Senate Majority Leader Harry Reid needs 60 votes to overcome a Republican filibuster on the defense authorization bill, which some senators have threatened to block because Reid plans to attach to the DREAM Act and a repeal of Don’t Ask, Don’t Tell. Centrist Republican senators like Susan Collins and Olympia Snowe of Maine are considered crucial to this effort — but they have indicated they may be unwilling to cross the aisle during today’s vote.
During a floor speech today, Collins said she is in a tough position: She supports a repeal of Don’t Ask, Don’t Tell, but opposes Reid’s decision to allow only two amendments to the defense authorization bill. Reid said he would limit amendments to three: a repeal of Don’t Ask, Don’t Tell; the DREAM Act; and an amendment to ban the practice of placing “secret holds” on presidential nominees.
“I will defend the right of my colleagues to offer amendments on this issue and other issues that are being brought up in connection with the defense authorization bill,” Collins said. “They need to have a civil, fair and open debate on the Senate floor.”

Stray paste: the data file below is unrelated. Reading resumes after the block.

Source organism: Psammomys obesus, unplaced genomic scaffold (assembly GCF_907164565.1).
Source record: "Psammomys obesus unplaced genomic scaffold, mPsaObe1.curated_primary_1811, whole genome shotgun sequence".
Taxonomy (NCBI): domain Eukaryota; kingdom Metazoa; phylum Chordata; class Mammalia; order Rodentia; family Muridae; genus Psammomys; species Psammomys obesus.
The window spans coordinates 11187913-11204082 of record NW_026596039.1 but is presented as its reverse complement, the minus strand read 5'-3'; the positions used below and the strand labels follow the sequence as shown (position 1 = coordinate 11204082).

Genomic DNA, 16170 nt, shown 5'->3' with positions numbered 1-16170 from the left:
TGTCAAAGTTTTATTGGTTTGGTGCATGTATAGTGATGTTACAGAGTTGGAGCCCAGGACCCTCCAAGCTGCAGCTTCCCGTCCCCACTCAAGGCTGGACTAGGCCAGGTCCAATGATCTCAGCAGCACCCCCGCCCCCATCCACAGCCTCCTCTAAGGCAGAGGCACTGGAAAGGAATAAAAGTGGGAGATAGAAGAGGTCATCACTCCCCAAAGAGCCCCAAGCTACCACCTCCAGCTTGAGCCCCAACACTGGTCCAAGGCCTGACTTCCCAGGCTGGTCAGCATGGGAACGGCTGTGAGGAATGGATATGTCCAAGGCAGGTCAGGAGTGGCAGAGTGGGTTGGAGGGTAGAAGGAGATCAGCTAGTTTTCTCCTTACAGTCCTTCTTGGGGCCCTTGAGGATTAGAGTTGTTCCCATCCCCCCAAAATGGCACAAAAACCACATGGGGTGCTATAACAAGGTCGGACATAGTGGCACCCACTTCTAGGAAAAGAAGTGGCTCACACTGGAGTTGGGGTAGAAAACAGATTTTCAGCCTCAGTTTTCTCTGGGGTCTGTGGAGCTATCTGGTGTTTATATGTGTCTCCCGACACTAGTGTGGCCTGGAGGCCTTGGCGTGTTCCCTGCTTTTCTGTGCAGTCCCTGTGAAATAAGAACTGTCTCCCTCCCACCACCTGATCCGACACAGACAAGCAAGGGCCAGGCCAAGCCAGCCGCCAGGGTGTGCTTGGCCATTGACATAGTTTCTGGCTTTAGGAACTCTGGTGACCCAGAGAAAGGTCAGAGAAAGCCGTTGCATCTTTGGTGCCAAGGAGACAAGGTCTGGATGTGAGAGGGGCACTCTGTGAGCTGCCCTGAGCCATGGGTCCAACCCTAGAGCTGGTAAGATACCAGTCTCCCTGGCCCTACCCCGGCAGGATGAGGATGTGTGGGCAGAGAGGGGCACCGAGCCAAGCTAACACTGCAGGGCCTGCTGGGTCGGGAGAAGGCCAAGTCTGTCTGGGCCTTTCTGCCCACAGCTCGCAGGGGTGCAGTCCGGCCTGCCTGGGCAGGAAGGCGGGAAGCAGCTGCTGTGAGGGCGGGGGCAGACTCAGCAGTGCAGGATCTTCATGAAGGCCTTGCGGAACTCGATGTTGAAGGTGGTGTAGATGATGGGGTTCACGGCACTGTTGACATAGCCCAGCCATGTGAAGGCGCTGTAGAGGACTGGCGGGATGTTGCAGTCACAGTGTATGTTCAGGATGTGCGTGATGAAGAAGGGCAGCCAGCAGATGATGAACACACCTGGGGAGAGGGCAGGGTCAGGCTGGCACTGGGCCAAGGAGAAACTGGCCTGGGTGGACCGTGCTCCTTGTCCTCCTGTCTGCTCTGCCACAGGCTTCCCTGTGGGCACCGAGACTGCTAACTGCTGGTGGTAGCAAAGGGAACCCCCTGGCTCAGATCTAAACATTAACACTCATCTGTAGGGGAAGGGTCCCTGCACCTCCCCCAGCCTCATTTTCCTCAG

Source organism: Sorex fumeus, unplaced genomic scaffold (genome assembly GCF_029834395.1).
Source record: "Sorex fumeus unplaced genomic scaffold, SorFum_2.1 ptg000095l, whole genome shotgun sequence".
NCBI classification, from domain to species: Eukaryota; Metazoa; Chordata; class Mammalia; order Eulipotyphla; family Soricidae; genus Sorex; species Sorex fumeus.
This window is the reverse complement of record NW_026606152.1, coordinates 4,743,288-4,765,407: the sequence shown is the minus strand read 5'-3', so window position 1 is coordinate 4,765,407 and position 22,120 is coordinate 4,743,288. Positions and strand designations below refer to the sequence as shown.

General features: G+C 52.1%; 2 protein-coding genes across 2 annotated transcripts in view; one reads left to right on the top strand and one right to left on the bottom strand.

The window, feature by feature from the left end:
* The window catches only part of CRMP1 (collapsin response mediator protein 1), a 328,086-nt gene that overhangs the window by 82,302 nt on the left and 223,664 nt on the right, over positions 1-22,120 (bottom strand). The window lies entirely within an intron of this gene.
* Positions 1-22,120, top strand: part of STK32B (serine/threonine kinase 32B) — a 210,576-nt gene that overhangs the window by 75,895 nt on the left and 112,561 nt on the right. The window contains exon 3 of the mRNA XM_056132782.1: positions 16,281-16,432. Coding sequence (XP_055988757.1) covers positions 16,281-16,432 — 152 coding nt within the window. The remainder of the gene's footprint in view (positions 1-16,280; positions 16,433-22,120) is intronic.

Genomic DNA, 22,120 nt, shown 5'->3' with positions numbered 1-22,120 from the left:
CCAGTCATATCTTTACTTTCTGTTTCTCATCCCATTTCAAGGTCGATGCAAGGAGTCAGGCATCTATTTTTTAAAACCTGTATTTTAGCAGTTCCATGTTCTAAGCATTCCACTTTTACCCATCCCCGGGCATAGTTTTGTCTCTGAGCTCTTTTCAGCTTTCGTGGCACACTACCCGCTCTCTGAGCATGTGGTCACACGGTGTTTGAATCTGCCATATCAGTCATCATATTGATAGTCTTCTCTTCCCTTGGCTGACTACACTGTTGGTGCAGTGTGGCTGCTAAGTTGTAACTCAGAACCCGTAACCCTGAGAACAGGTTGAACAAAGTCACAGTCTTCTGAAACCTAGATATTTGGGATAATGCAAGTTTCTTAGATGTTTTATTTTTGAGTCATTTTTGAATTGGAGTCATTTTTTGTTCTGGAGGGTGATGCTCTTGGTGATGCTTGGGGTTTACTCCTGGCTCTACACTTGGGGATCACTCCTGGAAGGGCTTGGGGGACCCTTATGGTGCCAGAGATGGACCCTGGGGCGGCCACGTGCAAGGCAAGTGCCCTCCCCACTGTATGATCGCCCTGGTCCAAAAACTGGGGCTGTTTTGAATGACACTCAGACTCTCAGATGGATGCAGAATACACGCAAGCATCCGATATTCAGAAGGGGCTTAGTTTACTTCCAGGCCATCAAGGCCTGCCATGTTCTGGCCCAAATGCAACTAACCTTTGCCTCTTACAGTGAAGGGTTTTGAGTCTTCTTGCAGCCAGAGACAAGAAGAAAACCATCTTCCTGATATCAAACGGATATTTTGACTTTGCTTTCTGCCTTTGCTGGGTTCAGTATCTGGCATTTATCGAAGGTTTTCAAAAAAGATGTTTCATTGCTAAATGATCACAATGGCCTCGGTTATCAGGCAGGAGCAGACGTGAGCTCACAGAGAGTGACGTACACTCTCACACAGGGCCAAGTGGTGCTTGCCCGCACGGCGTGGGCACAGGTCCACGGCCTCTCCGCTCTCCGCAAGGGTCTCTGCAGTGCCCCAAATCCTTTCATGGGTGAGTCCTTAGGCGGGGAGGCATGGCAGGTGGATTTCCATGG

Snowe released a statement yesterday with a similar message:
It is therefore imperative that Senate deliberations on the defense bill be conducted without limitations and in a manner that allows for the consideration of all related amendments that Senators may wish to offer.
There is one crucial difference between the two senators: While Collins said she would likely support a Don’t Ask, Don’t Tell amendment if the bill proceeds, Snowe said she thinks the Senate should wait until a military review of the policy has been completed.
Sen. Carl Levin (D-Mich.) indicated today that Reid is willing to listen, quoting Reid’s statement on the Senate floor last week that he is “willing to work with Republicans on a process that will permit the Senate to consider these matters and complete the bill as soon as possible.”
Levin argued Republicans should approve cloture, then can vote down any amendments they oppose after the Senate has debated them.
“That ability to stop the completion of this bill is there, but first we have to get to the bill,” he said.
The vote on whether to move forward will take place at 2:30 p.m. EST.